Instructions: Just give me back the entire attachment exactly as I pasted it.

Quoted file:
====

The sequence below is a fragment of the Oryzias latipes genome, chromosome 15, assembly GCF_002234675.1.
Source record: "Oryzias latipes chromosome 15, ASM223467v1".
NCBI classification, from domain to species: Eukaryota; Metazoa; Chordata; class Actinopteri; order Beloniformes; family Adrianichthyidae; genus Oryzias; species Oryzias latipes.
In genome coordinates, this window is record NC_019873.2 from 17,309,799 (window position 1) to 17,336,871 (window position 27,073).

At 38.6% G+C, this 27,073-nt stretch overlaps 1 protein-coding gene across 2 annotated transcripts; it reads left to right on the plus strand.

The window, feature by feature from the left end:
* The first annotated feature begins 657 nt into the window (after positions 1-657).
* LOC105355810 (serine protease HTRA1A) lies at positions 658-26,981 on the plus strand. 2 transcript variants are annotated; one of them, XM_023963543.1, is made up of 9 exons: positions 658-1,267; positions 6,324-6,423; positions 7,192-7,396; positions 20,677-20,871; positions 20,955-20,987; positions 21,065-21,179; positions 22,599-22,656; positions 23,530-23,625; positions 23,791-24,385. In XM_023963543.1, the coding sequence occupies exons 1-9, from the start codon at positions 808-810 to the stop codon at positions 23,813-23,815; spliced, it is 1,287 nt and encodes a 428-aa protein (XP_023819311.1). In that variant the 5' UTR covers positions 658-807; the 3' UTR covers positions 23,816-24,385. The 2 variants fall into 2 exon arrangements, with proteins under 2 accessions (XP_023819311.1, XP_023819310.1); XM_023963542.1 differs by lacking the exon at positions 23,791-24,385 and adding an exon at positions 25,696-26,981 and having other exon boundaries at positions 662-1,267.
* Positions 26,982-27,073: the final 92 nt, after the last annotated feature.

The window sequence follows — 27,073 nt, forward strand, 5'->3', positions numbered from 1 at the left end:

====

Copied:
The sequence below is a fragment of the Oryzias latipes genome, chromosome 15, assembly GCF_002234675.1.
Source record: "Oryzias latipes chromosome 15, ASM223467v1".
NCBI classification, from domain to species: Eukaryota; Metazoa; Chordata; class Actinopteri; order Beloniformes; family Adrianichthyidae; genus Oryzias; species Oryzias latipes.
In genome coordinates, this window is record NC_019873.2 from 17,309,799 (window position 1) to 17,336,871 (window position 27,073).

At 38.6% G+C, this 27,073-nt stretch overlaps 1 protein-coding gene across 2 annotated transcripts; it reads left to right on the plus strand.

The window, feature by feature from the left end:
* The first annotated feature begins 657 nt into the window (after positions 1-657).
* LOC105355810 (serine protease HTRA1A) lies at positions 658-26,981 on the plus strand. 2 transcript variants are annotated; one of them, XM_023963543.1, is made up of 9 exons: positions 658-1,267; positions 6,324-6,423; positions 7,192-7,396; positions 20,677-20,871; positions 20,955-20,987; positions 21,065-21,179; positions 22,599-22,656; positions 23,530-23,625; positions 23,791-24,385. In XM_023963543.1, the coding sequence occupies exons 1-9, from the start codon at positions 808-810 to the stop codon at positions 23,813-23,815; spliced, it is 1,287 nt and encodes a 428-aa protein (XP_023819311.1). In that variant the 5' UTR covers positions 658-807; the 3' UTR covers positions 23,816-24,385. The 2 variants fall into 2 exon arrangements, with proteins under 2 accessions (XP_023819311.1, XP_023819310.1); XM_023963542.1 differs by lacking the exon at positions 23,791-24,385 and adding an exon at positions 25,696-26,981 and having other exon boundaries at positions 662-1,267.
* Positions 26,982-27,073: the final 92 nt, after the last annotated feature.

The window sequence follows — 27,073 nt, forward strand, 5'->3', positions numbered from 1 at the left end: